Saturday, September 22, 2012
Things To Do In Lima, Peru
In my third South American mystery novel, The Surreal Killer, one of the detectives, Suzanne, goes shopping for baby clothes at the Mercado de Las Incas in Lima with several women she meets at a scientific meeting. Two of these women worked as scientists from government agencies in Lima and are based (their physical descriptions and their willingness to adopt Suzanne and show her the techniques for shopping at The Inca Market) upon the actual Peruvian government scientist who hosted our group from the University in Montevideo and me in 2010. We spent that week in Peru teaching a course to about 50 Peruvian scientists and engineers about analysis and toxicology of the Microcystins, toxins produced by Blue-Green algae that can contaminate drinking water supplies. A highlight of the week was Friday morning’s session, when we presented a condensed version of the 1-week course over the World health Organization’s (WHO) broadband network, which reaches to 19 different Latin American countries simultaneously in real time. The WHO regional network, called the Pan-American Health Organization (PAHO), hosted almost 500 participants in 19 different countries for our morning course. It’s a strange feeling knowing that you are talking to almost 500 people as you deliver your lecture or discussion to a camera mounted on a computer.
Blue-green algae grow in lakes, reservoirs, and wherever else you might find slow-moving or stagnant water that contains the nitrogen and phosphorus nutrients they need to make little algae from. Some of these algae make powerful toxins that can kill people and animals. The recipe for disaster is a body of water, sunlight, and nutrients from agricultural fertilizers or urban sewers. This is a worldwide problem, including the countries in South America that my novels are set in, and just about everywhere else. It's also an area in which my scientific colleagues in Uruguay are making a major contribution to developing new and better methods to test drinking water supplies for the presence of these toxins.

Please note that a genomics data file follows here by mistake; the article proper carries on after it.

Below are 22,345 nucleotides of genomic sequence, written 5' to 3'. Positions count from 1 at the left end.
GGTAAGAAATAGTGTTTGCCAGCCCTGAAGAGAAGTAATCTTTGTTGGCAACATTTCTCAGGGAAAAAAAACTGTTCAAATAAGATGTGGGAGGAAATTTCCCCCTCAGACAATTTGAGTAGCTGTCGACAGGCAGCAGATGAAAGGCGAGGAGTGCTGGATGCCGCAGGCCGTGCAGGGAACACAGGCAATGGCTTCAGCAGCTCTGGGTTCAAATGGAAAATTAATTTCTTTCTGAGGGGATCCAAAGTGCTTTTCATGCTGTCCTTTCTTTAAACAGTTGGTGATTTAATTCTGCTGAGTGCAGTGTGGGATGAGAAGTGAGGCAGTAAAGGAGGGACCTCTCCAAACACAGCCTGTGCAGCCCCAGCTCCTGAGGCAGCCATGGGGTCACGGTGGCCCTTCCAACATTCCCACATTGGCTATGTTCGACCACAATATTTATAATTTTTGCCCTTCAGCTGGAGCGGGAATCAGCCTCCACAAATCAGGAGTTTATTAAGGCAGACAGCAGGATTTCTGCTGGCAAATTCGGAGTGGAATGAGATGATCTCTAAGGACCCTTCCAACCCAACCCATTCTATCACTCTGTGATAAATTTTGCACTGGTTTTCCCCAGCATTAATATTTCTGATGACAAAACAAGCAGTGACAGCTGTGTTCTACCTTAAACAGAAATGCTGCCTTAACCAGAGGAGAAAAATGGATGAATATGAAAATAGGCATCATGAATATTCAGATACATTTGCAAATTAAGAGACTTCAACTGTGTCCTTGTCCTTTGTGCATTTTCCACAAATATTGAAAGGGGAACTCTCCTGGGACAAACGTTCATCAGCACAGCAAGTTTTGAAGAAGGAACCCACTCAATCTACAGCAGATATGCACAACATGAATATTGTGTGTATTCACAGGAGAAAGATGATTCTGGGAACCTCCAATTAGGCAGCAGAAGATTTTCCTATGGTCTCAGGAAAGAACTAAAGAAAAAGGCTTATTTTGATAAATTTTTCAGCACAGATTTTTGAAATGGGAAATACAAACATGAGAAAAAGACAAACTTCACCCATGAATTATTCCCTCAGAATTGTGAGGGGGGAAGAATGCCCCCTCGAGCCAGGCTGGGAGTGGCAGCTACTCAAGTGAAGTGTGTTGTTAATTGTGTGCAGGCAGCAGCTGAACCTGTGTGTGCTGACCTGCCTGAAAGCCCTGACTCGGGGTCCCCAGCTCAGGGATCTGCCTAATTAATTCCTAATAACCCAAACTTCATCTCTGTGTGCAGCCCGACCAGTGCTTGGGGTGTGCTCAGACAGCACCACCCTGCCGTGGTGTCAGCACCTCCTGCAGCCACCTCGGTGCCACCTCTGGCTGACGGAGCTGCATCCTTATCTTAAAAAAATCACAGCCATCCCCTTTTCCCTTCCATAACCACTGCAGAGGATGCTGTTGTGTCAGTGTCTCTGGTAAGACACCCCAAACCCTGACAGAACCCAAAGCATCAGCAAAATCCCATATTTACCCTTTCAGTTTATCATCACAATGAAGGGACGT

The traditional Peruvian delicacy that tourists flock to in Lima is ceviche, fresh raw fish or seafood marinated in lime juice and seasoned with herbs like cilantro. This South American spin on sushi is really, really good, especially when it is accompanied by a cold beer as a snack or appetizer before dinner. There is an interesting juxtaposition between sampling the ceviche and worrying about whether the ubiquitous blue-green algae we were discussing in the course shared the water with the fish we were eating so cheerfully. This may be one of the places that the new assays being developed in Uruguay for the algal toxins will have some direct relevance for tourists in Lima in the future.
My actual visit to the Mercado de Las Incas was with the real “Gerardo and Andrea” from my second novel, The Ambivalent Corpse, as well as another professor from The University of the Republic in Montevideo who was an expert on algae, and a graduate student from the university in Montevideo who taught the laboratory section of the Lima class. I got a lot of help buying gifts for my wife, daughter-in-law, and granddaughter-to-be, who was about the same age as Suzanne's baby-to-be in the book. The women from Montevideo were serious shoppers---things were cheaper by far in Peru than at home in Uruguay, so they stocked up on gifts. I was guided in the Inca Market by real pros. Several of the items Suzanne selected, or had selected for her, in the book were the same things that I bought from the Mercado de Las Incas in 2010.
On our last night in Lima, our hostess from the public health agency in Lima and several of the students invited us to join them at a "Folkloric" night club, where performers dressed as indigenous Incas danced, sang, made music, and shared the rich musical traditions and the folklore of the Andean cultures with the visitors to the club. You didn’t need to understand all the words or the historical background to appreciate the spectacle that was unfolding on the stage. Our entertainment was accompanied with liberal portions of Pisco Sour, the national drink of both Peru and Chile. In fact, these two neighboring countries once fought a war over, among other things, bragging rights to who made Pisco, a local grape brandy, and who would own the region containing the city of Pisco (now and originally in Peru),